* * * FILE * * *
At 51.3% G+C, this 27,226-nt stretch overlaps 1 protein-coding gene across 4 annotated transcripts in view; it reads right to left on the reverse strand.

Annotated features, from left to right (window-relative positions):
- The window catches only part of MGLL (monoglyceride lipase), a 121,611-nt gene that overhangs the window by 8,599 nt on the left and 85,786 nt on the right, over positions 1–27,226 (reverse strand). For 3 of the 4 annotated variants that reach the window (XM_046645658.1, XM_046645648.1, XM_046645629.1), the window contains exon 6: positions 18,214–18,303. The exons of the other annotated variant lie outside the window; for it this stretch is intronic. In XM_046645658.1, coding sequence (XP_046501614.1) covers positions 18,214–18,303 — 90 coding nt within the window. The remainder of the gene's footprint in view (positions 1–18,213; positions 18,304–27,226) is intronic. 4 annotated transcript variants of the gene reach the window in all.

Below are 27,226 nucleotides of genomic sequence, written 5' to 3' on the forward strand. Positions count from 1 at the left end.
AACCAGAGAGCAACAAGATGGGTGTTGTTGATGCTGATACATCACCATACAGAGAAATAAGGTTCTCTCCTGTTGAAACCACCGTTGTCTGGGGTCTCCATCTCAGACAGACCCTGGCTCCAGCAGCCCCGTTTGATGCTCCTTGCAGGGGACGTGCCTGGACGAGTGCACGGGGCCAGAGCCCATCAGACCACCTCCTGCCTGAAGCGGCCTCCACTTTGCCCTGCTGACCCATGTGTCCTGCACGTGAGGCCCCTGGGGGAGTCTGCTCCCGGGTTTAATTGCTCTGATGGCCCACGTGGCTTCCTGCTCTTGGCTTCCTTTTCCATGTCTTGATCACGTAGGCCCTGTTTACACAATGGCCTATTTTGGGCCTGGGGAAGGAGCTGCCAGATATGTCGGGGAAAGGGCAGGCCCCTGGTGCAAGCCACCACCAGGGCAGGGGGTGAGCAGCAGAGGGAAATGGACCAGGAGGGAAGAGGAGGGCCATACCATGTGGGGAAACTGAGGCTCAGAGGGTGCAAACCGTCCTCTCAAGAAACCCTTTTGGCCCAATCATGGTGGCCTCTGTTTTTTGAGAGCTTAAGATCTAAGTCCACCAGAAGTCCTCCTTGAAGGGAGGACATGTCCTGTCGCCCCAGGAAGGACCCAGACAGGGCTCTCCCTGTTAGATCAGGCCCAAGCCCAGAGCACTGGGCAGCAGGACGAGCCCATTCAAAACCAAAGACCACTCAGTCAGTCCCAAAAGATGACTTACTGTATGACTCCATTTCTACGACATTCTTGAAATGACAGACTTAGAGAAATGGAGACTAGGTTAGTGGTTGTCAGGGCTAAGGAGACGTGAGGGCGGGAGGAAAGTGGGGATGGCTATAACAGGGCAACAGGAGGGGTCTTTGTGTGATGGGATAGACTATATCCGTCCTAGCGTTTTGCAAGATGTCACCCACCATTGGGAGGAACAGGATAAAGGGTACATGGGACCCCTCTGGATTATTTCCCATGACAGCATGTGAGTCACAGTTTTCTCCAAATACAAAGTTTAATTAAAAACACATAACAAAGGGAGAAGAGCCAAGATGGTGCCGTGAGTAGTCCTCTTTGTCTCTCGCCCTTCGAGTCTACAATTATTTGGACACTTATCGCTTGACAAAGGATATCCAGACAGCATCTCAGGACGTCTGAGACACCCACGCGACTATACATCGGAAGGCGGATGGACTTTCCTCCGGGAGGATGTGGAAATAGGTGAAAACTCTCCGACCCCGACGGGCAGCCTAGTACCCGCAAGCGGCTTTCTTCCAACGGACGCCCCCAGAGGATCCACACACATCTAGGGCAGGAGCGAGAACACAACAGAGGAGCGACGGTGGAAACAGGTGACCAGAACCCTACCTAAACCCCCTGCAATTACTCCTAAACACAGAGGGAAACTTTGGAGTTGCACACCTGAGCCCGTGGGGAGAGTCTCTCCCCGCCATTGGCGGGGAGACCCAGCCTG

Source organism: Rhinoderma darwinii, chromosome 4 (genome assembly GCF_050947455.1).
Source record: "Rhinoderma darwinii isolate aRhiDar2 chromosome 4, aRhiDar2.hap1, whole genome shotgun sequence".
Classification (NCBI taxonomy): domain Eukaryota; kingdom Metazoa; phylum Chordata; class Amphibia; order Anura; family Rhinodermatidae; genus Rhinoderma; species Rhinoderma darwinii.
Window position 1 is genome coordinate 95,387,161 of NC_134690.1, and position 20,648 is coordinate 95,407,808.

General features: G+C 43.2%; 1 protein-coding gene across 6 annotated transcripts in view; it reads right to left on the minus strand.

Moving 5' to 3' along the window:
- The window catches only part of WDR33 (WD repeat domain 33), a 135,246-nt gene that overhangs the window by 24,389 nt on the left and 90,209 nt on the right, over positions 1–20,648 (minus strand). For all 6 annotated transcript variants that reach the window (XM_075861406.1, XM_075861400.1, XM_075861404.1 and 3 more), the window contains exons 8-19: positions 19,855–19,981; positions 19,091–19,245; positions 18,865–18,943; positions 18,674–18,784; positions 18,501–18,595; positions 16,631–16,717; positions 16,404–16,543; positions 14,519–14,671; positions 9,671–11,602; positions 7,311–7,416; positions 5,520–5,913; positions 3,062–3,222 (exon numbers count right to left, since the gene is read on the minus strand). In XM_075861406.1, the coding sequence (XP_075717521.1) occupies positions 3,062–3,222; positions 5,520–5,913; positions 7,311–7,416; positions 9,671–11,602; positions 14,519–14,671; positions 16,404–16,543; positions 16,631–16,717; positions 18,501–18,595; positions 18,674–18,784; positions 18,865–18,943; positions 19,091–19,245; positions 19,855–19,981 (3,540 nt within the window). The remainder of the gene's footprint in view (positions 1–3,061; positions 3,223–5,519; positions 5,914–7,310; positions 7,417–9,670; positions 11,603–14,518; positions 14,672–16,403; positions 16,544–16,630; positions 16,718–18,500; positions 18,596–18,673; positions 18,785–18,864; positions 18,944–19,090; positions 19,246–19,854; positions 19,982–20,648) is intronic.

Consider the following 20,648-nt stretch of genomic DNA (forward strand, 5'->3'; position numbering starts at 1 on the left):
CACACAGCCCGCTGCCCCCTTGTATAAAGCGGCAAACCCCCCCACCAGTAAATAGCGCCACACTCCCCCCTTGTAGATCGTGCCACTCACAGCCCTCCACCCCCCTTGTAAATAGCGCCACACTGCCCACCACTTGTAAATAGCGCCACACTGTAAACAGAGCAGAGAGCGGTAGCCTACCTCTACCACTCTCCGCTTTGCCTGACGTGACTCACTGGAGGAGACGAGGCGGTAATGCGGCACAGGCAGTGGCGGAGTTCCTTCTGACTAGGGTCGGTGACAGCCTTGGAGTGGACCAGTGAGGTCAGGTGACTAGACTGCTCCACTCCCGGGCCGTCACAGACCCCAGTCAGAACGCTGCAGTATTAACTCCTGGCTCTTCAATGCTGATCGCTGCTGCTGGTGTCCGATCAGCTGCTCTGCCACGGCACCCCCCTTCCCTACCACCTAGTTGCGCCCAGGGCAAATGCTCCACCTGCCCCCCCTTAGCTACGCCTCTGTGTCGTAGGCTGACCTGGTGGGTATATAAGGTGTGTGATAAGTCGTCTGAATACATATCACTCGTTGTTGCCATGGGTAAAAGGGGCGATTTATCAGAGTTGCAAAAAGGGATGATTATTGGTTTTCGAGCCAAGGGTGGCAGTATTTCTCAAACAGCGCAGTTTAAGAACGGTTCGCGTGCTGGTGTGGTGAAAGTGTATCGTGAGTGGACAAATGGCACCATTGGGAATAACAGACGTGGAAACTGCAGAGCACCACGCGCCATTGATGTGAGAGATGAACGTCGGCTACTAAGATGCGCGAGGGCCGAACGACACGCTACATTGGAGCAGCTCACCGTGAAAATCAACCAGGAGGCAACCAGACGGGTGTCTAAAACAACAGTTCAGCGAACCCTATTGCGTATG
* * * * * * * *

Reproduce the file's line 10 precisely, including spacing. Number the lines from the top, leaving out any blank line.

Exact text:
General features: G+C 43.2%; 1 protein-coding gene across 6 annotated transcripts in view; it reads right to left on the minus strand.